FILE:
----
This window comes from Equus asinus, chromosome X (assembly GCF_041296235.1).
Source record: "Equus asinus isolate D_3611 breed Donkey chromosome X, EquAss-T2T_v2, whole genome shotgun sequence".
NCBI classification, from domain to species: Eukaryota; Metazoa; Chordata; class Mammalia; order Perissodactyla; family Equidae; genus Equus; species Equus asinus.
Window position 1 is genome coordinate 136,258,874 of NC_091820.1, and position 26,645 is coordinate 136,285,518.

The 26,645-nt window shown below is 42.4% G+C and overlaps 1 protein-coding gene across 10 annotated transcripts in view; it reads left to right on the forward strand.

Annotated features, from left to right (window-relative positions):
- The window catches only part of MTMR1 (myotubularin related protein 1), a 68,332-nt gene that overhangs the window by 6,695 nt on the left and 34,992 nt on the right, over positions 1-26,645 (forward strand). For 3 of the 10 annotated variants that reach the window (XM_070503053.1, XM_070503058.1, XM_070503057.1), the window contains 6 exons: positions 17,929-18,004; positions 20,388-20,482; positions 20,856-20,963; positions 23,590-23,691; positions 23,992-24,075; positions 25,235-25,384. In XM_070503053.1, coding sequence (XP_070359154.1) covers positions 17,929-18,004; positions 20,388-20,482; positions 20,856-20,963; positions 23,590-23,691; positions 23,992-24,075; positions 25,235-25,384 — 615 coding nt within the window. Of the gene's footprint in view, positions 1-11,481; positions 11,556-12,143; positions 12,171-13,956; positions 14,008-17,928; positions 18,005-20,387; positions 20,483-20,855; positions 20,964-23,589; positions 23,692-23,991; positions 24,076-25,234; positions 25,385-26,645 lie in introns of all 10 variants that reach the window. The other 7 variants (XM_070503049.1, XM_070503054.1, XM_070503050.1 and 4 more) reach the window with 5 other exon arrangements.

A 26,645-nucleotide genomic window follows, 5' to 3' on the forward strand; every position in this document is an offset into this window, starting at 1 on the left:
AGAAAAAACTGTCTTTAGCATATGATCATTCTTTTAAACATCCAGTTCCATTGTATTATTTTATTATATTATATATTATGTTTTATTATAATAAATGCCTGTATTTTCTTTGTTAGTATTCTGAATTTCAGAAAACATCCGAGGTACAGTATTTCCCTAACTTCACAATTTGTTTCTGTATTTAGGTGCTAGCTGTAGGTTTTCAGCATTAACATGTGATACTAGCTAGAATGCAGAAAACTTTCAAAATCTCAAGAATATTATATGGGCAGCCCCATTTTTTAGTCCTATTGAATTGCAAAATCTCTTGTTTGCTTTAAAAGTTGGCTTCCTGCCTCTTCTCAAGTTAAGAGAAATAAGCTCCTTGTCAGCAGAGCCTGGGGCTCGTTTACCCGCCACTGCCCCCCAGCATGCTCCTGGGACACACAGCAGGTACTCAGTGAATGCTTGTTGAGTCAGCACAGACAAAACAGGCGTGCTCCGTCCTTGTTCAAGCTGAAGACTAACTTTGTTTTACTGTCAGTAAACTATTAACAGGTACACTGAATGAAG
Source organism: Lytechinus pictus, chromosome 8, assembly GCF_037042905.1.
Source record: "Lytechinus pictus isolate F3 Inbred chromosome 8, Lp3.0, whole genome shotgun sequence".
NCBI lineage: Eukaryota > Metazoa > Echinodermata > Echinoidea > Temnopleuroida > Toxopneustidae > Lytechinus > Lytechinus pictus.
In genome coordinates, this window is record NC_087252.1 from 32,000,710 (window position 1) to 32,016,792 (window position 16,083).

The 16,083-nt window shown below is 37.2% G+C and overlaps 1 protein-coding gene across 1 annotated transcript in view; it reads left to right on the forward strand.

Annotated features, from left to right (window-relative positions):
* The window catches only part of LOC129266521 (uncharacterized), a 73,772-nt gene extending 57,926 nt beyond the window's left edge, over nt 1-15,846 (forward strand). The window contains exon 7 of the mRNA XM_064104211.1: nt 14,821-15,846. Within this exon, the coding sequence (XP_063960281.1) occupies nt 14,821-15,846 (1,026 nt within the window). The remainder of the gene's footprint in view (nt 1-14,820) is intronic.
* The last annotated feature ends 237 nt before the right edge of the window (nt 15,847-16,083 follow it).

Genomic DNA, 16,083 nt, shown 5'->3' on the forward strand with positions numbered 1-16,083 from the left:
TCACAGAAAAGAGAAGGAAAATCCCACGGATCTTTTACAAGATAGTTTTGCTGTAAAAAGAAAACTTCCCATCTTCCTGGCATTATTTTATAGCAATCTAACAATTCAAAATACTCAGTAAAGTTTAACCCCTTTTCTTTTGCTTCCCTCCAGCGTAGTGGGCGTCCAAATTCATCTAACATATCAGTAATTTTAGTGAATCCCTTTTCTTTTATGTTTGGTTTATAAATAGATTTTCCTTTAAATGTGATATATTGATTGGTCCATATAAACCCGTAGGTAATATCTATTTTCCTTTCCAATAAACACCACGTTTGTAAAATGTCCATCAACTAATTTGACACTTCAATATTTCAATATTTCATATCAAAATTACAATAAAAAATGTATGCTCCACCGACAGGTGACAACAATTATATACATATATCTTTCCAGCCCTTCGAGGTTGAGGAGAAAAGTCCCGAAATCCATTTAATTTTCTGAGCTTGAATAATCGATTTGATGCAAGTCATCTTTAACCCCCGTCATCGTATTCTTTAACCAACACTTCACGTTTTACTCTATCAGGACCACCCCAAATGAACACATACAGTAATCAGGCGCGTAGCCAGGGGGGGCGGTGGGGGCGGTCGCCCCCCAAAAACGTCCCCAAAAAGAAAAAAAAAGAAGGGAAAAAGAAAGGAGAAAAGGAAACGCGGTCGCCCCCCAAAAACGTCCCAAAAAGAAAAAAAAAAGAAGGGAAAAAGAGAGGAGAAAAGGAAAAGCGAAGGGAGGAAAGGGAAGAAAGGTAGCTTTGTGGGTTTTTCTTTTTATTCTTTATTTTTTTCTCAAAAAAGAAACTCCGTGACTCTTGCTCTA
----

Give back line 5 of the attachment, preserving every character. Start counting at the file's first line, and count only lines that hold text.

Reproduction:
The 26,645-nt window shown below is 42.4% G+C and overlaps 1 protein-coding gene across 10 annotated transcripts in view; it reads left to right on the forward strand.